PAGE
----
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5 Jan, 2015 10:08

Site of Jesus’s trial may have been found in Jerusalem – archeologists

Site of Jesus’s trial may have been found in Jerusalem – archeologists

Decades of excavation of an old abandoned building adjacent to an ancient museum in Jerusalem’s Old City have revealed what could be remains of the palace where Jesus was tried, The Washington Post reported.

Within the framework of the expansion of the Tower of David Museum that started some 15 years ago, archeologists were peeling away layers under the floor of the Kishle, a building located beside the museum, when they eventually made an unexpected finding, the report says.

The Kishle used to be a prison when the Ottoman Turks and then the British ruled Jerusalem. It is “a great part of the ancient puzzle of Jerusalem and shows the history of this city in a very unique and clear way," said Amit Re'em, a Jerusalem district archeologist. Under the prison, archaeologists found the foundation walls and an underground sewage system, which could belong to a palace built by Judea’s King Herod the Great.

READ MORE: Jesus & Mary Magdalene were 'married with children,' ancient manuscript claims

Christian spiritual leaders, historians and archeologists have been dragged into the debate over the site of Jesus’s trial as various interpretations of the Gospels promote contradicting versions of its location.

According to the Christian scriptures, Jesus of Nazareth was brought before Pilate in the "praetorium," which is a general's tent within a Roman encampment in Latin. Some people thus refer to a military barracks, while others argue it could probably be the palace built by Herod, as Pilate would have been his guest.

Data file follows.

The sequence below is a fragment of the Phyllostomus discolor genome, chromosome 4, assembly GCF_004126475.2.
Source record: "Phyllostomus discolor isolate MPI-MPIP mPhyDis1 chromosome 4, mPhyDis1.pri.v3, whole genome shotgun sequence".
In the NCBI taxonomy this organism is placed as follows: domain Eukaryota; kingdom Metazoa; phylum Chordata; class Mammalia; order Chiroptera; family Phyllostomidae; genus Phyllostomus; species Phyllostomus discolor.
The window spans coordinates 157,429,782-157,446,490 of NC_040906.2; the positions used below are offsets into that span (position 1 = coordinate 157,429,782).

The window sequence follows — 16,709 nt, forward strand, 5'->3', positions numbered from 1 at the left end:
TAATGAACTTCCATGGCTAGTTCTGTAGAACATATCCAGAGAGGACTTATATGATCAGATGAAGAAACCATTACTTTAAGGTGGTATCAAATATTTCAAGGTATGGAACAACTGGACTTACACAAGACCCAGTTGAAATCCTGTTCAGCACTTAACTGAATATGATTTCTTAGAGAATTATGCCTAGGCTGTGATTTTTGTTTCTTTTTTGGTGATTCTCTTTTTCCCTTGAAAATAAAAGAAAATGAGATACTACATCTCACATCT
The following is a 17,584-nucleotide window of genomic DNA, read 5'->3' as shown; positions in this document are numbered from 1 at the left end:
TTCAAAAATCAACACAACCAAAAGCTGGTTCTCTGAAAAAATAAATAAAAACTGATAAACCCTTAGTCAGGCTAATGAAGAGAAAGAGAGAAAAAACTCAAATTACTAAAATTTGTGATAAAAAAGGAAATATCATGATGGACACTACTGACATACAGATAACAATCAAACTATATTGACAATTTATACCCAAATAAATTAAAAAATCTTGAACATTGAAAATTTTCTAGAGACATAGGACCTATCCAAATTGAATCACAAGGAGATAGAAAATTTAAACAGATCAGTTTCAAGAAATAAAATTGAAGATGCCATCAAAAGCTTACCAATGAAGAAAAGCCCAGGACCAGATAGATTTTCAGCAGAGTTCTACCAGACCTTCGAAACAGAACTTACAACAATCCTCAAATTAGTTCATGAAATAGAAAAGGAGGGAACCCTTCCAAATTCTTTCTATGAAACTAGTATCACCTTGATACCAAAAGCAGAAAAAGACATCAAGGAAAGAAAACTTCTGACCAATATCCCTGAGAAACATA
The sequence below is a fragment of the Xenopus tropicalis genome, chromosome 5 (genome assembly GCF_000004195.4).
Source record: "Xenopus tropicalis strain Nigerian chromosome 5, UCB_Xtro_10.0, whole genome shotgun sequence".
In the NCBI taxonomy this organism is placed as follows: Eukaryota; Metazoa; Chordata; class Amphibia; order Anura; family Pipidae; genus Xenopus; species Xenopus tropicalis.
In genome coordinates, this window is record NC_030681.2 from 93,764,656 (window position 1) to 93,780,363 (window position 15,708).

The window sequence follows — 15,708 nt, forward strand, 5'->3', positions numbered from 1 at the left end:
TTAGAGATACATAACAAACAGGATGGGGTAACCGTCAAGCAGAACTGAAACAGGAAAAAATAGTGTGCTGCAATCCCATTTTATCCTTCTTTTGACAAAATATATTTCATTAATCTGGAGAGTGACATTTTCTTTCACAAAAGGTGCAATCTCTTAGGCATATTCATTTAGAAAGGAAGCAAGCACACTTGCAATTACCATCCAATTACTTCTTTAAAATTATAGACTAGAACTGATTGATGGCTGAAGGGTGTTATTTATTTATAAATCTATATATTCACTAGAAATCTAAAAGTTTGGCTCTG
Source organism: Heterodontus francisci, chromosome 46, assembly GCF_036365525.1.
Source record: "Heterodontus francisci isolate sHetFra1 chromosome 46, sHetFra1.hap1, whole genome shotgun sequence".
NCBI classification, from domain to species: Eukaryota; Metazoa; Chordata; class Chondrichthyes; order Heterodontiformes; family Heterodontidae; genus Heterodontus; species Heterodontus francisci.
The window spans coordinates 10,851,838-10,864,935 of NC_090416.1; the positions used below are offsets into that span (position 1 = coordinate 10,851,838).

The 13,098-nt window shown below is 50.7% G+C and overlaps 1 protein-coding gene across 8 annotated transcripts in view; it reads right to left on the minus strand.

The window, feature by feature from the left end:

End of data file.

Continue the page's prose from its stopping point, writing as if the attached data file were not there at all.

Antonio Ciseri's depiction of Pontius Pilate presenting a scourged Christ to the people Ecce homo! (Behold the man!). (Image from Wikipedia.org)

Shimon Gibson, an archeology professor at the University of North Carolina at Charlotte, supports the idea that the trial took place at Herod's palace. "There is, of course, no inscription stating it happened here, but everything — archeological, historical and gospel accounts — all falls into place and makes sense," Gibson said.

READ MORE: ‘God stronger than darkness & corruption’: Pope delivers Christmas message

Most scientists agree that Herod's palace was situated on the city's western side – where, in fact, the Tower of David Museum can now be found.

The Tower of David is also known as the Jerusalem Citadel and is home to a museum that depicts 4,000 years of the city's history. Museum officials hope that the prison will became an attraction for Christian pilgrims, although they are skeptical that it could become a holy site anytime soon.

"We will continue to develop the prison for visitors," said Eilat Lieber, the museum’s director. "It's like a cake – showing all the layers of Jerusalem."

Over 1 million Christian pilgrims visit Jerusalem each year, and special tours have been organized in the museum to reveal the place, the Washington Post reported.